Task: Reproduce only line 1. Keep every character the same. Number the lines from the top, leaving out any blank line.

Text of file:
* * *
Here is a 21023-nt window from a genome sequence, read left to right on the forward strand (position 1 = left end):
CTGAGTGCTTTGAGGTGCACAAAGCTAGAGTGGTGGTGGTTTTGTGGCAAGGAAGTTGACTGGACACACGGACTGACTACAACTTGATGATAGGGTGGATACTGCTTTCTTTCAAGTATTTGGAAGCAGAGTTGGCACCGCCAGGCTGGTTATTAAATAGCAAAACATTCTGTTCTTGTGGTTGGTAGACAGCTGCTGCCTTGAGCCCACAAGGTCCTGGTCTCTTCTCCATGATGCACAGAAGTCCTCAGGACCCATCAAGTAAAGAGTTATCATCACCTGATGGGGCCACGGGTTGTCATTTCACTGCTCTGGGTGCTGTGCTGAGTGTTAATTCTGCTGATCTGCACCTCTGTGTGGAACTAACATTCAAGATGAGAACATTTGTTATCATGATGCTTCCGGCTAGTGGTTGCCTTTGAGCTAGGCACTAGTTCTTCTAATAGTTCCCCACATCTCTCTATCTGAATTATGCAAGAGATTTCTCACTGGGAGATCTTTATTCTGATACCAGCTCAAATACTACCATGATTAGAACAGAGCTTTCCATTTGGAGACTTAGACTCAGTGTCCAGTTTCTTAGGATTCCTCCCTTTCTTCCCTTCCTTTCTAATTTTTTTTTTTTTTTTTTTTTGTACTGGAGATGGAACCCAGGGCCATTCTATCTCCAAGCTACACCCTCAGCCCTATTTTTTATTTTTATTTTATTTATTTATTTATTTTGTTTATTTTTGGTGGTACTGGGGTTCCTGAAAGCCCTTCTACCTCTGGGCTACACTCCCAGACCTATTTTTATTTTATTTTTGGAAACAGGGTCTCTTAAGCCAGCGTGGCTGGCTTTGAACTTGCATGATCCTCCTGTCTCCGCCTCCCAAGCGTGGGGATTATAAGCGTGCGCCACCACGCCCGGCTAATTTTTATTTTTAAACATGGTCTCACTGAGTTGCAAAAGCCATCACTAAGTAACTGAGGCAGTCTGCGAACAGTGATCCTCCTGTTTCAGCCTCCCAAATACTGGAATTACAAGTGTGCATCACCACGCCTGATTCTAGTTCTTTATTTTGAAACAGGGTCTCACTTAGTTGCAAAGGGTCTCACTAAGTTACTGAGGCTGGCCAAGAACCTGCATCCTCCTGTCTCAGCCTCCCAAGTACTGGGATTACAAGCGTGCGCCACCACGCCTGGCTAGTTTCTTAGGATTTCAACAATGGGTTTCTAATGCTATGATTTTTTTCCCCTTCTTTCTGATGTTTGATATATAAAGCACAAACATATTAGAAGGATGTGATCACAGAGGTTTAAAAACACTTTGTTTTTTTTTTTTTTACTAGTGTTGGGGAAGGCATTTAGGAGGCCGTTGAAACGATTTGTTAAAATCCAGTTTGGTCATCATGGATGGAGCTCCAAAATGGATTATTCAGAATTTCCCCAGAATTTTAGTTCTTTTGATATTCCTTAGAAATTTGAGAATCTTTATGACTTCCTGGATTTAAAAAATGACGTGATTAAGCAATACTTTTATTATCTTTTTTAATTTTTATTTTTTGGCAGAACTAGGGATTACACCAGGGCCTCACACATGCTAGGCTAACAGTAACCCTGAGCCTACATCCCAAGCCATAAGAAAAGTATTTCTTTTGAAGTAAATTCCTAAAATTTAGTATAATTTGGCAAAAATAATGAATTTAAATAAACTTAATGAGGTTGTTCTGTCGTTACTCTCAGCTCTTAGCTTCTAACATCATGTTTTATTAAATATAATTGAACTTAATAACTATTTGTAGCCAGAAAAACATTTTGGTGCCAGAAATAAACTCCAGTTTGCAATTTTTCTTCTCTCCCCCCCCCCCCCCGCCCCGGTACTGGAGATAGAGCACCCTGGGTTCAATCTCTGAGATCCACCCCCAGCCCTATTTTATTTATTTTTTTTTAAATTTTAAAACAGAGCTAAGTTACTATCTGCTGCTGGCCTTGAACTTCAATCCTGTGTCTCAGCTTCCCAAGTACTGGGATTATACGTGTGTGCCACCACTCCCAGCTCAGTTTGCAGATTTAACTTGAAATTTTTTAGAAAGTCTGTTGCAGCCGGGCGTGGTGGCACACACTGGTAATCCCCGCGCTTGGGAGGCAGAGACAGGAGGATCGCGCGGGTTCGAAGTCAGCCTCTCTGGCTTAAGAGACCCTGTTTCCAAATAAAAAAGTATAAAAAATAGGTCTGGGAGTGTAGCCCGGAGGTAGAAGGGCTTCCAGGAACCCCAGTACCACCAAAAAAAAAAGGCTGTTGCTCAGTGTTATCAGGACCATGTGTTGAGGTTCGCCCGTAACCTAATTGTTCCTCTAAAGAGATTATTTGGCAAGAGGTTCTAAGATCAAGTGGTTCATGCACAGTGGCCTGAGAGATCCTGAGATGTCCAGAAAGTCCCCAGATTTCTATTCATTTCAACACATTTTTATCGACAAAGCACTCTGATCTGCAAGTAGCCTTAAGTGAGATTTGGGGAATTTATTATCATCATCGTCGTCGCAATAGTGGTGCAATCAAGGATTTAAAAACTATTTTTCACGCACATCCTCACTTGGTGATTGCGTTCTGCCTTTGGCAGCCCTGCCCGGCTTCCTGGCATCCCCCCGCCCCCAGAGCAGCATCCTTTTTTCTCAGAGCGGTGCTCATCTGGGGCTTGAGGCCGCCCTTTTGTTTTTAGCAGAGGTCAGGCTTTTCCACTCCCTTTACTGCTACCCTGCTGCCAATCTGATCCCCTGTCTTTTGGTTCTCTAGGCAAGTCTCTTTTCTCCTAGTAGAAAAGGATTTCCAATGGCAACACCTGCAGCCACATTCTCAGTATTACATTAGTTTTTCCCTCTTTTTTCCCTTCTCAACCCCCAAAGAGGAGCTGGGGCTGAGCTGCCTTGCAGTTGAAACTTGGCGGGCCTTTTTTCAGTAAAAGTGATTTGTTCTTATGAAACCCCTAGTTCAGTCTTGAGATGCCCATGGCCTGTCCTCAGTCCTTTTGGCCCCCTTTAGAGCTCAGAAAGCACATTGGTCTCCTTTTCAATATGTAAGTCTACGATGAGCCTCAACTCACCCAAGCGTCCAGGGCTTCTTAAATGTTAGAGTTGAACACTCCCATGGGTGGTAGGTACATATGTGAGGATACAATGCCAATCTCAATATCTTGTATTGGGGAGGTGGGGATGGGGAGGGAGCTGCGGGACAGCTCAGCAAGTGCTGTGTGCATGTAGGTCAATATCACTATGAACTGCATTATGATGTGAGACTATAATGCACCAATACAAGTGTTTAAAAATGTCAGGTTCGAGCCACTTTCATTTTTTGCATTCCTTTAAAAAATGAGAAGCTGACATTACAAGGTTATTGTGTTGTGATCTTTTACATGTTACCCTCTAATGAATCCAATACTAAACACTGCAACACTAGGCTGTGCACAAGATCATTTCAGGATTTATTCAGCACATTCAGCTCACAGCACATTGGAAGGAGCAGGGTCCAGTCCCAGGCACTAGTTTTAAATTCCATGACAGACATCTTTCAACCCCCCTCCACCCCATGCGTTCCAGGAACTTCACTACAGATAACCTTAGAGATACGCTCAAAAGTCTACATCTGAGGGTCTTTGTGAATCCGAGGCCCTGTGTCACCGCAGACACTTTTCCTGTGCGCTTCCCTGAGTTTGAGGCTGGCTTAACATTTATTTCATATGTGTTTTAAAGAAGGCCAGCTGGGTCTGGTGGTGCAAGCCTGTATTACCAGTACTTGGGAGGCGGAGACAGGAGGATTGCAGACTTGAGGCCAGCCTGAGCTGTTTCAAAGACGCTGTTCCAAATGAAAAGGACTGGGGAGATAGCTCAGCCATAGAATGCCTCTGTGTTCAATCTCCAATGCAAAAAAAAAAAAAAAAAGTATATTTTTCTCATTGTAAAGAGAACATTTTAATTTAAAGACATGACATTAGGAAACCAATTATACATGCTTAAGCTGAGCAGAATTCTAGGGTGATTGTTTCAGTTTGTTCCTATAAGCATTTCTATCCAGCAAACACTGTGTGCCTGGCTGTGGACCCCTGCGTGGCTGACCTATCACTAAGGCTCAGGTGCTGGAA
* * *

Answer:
Here is a 21023-nt window from a genome sequence, read left to right on the forward strand (position 1 = left end):